Re: thoughts on origin of religions

From: Anders Sandberg (
Date: Tue Feb 26 2002 - 12:57:18 MST

On Sat, Feb 23, 2002 at 02:11:54PM +0100, Jacques Du Pasquier wrote:
> I would personally think your first intuition was right. If you take a
> larger view, seeing the monotheism as a product of writing makes
> sense. While writing was invented "around 4100-3800 BCE" (Anders), one
> may hypothesize that pre-monotheist creeds have existed for tens of
> tousands years or more before. (see below for some supporting arguments)
> So OK, writing didn't instantly produce monotheism, but maybe it
> started/boosted a cultural process which in turn begat monotheism (and
> Plato), which begat atheism (and materialism) -- which will beget the
> Singularity (maybe!).
> I see it as a fairly linear world view development (no offence
> intended to religious people), in which writing is just instrumental.
> (Not "linear" as opposed to exponentional of course.)

What evidence is there for this kind of development? There are certainly
a lot of cultural processes that are going on, how can we chack if the
processes we have experienced have been necessary (or likely) results of
preconditions such as writing, or just how it happened?

I do not quite agree that writing would lead to monotheism - just look
at China, where writing has been very prevalent but no major monotheist
religions have originated. I'm also unaware of any evidence for ancient
pre-monotheisms, unless one assumes the seed to be the remote high gods
in many nature religions.

The issue isn't really religion here (although that is interesting), but
rather the determinism of history. Will the invention of the computer
inevitabily lead to the Internet and global freedom of information? Will
the introduction of writing lead to monotheisms? Will the introduction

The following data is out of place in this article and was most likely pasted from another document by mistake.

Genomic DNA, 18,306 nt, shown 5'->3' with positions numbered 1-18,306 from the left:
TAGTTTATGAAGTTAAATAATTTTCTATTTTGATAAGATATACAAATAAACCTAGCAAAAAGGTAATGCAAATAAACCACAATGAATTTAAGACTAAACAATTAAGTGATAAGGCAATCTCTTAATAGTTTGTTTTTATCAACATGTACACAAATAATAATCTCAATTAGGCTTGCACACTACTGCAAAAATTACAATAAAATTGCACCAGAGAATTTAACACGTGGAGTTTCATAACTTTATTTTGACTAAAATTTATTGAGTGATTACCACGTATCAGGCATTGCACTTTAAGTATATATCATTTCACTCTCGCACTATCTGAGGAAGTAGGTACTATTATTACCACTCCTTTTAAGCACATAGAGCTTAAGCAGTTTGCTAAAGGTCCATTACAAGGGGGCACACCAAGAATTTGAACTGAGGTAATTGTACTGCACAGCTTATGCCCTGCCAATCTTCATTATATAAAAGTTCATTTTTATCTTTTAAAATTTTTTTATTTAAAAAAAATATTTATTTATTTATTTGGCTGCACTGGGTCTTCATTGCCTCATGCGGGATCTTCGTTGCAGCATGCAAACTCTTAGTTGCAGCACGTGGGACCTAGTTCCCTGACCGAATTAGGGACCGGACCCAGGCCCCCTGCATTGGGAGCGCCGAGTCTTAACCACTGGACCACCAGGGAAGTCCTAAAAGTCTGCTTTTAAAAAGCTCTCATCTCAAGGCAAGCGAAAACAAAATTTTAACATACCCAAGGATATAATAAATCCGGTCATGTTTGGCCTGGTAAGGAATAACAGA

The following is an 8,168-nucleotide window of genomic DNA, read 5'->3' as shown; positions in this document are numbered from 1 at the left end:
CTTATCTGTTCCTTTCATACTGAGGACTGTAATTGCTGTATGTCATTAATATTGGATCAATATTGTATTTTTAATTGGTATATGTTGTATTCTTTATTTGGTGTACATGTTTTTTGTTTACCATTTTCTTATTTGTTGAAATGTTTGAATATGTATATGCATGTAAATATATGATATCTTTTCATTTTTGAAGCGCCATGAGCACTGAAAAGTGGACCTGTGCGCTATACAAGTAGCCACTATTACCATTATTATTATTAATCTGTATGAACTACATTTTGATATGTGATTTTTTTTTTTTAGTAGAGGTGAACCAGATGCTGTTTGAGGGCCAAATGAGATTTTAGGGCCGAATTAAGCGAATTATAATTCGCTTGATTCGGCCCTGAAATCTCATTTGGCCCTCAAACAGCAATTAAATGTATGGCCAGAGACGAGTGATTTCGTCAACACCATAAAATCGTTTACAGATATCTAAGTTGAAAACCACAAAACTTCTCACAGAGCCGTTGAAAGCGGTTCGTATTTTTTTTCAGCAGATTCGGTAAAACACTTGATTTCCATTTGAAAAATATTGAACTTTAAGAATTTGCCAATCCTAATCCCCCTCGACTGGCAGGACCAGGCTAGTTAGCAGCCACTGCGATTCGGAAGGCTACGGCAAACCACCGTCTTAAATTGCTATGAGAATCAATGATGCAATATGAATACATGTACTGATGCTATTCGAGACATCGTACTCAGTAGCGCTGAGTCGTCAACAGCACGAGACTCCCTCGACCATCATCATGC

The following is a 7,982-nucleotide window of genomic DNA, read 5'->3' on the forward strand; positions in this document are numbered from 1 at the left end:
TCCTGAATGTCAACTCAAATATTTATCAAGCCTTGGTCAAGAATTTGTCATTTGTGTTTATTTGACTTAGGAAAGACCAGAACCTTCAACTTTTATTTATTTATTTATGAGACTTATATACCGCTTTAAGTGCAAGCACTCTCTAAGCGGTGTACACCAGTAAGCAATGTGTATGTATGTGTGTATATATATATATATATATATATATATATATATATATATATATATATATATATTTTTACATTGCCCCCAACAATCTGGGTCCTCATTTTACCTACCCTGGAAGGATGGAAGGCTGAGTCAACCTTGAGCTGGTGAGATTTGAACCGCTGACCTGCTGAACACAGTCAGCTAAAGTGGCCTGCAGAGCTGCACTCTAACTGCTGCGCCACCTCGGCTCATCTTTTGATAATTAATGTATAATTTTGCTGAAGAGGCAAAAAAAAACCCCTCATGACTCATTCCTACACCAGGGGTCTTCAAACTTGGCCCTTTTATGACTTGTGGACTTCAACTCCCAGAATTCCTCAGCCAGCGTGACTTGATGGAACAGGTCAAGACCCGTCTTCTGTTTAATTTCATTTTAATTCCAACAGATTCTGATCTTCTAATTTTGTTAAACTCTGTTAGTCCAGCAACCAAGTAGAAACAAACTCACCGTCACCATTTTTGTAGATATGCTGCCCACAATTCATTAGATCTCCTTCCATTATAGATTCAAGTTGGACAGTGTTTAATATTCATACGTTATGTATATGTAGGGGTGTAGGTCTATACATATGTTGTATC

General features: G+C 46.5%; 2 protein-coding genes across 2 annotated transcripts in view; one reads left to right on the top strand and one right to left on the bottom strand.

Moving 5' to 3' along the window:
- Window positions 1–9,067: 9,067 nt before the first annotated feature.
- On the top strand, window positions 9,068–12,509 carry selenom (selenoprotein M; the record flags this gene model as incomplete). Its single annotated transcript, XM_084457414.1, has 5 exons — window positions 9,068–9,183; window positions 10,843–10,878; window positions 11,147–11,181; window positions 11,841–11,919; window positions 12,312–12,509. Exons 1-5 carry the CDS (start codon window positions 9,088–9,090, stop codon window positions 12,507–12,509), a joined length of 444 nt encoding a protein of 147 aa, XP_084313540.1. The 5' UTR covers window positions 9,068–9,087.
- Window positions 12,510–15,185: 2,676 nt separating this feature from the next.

of agriculture lead to the singularity? These are very relevant issues
to consider.

> Plato's ideas (whether he invented them or rather crystalized them)
> for example were a great support for the development of Christianity.
> Can you imagine Plato without writing? In fact can you imagine
> philosophizing (for best and worse) without writing?

Actually, I think there were plenty of philosophers that never did
write. Compare to the various gnostic teachers that emerged later. But
writing empowers philosophers tremendously, both in spreading and
receiving ideas. But you could have a Christianity without Plato; a lot
of early Christianity doesn't seem to have been highly literate.

> But forget Plato. A certain level of abstraction, and of persistence
> of thinking inside abstract domains, requires writing. And I think
> such practical capacity of abstraction may well naturally shape
> surnatural beliefs into monotheism, while the absence of such capacity
> brings you back to the real world and its diversity, etc.

Interesting idea, but China and Japan doesn't seem to support it at all.

> Another, negative argument I can think of is that writing boosts
> knowledge of the natural world, and that this knowledge in turn favors
> believing in one unknowable God (like in islam, which is in fact, as
> you may note, the most recent), rather than seeing godlets and magic
> all over the place.

Does it? I would not say the Mayans and Atztecs to be uninterested in
the natural world, but they didn't seem to be exploring it to the extent
found in Eurasia (outside certain areas such as astronomy, where they
were excellent). In fact, for most of the history of writing exploration
of the natural world has been very limited. I would rather say exploring
the natural world is more linked with a mindset that says it is a
worthwhile subject that can be understood, and that is a far more
cultural aspect than the existence of writing.

> > >I would really like to know what happend 500-400 BCE - look at the number
> > >of extremely influential philosophers suddenly popping up worldwide; the
> > >important greek ones in the West, Sun Tzu, Confucius, Buddha etc. Why so